Chicago YCC Table at Local Section Meeting

Thursday, November 17, 2011
5:30 - 6:15 · Pre-Dinner Talk
5:30 - 6:30 PM · Social Hour
6:30 - 7:30 PM · Dinner
7:30 PM · General Meeting

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The Parthenon Restaurant
314 Halsted St
Chicago, IL 60661

Parking: Free valet parking, or local lots and street parking available.
Also accessible by CTA (blue line UIC-Halsted).

Come sit with other Young Chemists at the Chicago ACS Local Section November meeting.

Register for the meeting with the local section: PAY Local Section!

Dinner reservations are required and should be received in the Section Office via phone (847-391-9091), email (chicagoacs@ameritech.net), or web by noon November 14th .   PLEASE HONOR YOUR RESERVATIONS.  The Section must pay for all food orders.  No-shows will be billed.  Seating will be available for those who wish to attend only the meeting.

Check out the Chicago ACS page about the meeting (coming soon) only some details below:

Cost:  $30.00 for members of ACS and their guests, $32.00 for non-members, and $15 for students, retired, or unemployed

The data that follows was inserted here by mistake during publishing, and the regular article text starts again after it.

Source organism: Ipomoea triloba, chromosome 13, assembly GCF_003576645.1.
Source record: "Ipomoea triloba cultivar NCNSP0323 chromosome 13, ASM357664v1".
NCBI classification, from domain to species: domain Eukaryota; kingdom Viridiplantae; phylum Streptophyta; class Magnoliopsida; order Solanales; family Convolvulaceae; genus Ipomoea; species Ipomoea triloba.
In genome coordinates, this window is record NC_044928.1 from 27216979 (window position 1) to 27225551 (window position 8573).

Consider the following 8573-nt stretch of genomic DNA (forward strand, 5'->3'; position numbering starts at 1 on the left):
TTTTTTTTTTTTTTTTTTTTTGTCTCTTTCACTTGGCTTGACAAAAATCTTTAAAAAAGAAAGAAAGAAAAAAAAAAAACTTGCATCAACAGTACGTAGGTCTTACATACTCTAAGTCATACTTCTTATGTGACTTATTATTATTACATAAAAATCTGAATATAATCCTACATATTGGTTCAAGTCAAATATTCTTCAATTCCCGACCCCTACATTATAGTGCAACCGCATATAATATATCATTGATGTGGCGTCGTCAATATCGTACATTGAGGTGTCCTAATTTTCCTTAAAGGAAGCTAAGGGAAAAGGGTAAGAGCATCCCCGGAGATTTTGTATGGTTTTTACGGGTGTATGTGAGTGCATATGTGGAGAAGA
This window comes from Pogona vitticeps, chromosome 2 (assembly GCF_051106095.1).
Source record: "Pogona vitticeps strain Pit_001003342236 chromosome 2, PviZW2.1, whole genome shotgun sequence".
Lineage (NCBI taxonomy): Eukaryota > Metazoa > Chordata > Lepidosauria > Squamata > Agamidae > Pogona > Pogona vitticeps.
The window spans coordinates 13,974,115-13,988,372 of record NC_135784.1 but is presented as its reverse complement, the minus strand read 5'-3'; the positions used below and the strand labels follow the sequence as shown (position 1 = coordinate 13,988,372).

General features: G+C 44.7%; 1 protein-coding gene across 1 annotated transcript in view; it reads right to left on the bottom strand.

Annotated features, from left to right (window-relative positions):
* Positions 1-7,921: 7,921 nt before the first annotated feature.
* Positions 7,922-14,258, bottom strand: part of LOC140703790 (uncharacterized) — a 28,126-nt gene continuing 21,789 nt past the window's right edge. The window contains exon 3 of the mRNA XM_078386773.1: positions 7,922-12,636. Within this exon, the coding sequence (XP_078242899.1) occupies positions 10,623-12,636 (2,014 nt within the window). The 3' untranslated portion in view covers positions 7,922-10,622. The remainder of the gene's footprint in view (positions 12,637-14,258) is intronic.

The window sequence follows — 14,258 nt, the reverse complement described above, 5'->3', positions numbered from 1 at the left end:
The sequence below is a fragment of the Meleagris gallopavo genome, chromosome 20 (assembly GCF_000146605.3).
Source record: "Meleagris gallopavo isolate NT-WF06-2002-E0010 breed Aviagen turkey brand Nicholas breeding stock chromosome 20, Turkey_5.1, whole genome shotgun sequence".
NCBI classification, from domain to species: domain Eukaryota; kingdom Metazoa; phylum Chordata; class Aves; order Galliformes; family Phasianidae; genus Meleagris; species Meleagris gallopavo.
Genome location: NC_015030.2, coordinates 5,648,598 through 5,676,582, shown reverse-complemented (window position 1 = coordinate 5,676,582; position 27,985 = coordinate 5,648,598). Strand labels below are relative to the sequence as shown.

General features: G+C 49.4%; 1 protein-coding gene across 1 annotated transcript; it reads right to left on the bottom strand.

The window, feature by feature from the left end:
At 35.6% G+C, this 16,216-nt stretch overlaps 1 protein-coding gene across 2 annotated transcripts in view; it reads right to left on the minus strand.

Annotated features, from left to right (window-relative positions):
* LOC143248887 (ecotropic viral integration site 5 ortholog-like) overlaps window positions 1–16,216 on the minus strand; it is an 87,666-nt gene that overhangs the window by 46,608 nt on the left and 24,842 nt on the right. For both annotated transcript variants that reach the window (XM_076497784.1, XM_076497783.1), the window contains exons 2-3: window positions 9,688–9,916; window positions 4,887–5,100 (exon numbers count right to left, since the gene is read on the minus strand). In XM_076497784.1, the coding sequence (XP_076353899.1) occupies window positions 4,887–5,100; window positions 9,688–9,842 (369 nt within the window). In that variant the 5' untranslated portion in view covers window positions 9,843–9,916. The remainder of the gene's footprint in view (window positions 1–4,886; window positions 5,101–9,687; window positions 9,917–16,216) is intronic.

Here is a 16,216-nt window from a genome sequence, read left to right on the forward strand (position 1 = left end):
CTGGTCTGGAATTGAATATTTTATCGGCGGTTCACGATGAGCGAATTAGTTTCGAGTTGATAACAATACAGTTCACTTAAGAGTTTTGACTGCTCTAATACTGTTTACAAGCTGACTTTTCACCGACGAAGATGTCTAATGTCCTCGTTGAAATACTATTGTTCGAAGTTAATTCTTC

Dinner: Soup of the day, Garden salad with choice of dressing, Entrées (choose one): chicken marsala, broiled salmon “Oreganata”, pasta with vegetables with baked potato & baby carrots, Ice cream for dessert


Robin L. Garrell


“Nanotechnology in Art and Art Conservation”

Nanotechnology, the development of materials and devices on the nanometer scale, is promoted as an innovative solution to many of today’s societal and technical challenges. In fact, nanoscale materials have been fabricated and used since ancient times. Among the most beautiful examples are metal nanoparticle-infused Roman glasses, medieval stained glass windows and lusterware-glazed ceramics. The same optical phenomenon that confers beauty to these objects now enables art conservators to analyze coatings, paints and other art materials on museum objects using surface-enhanced Raman spectroscopy. Conservation scientists use other types of nanoscale materials to restore and preserve cultural treasures. For example, nanoemulsions and ceramics were used to restore the Assisi frescoes that were damaged by a powerful earthquake in 1997. To complete our tour of nanoscale materials in art and art conservation, we’ll see how new materials such as polyaniline nanofibers are being evaluated for their potential to slow or prevent the corrosion of ancient metal artifacts and modern sculptures.









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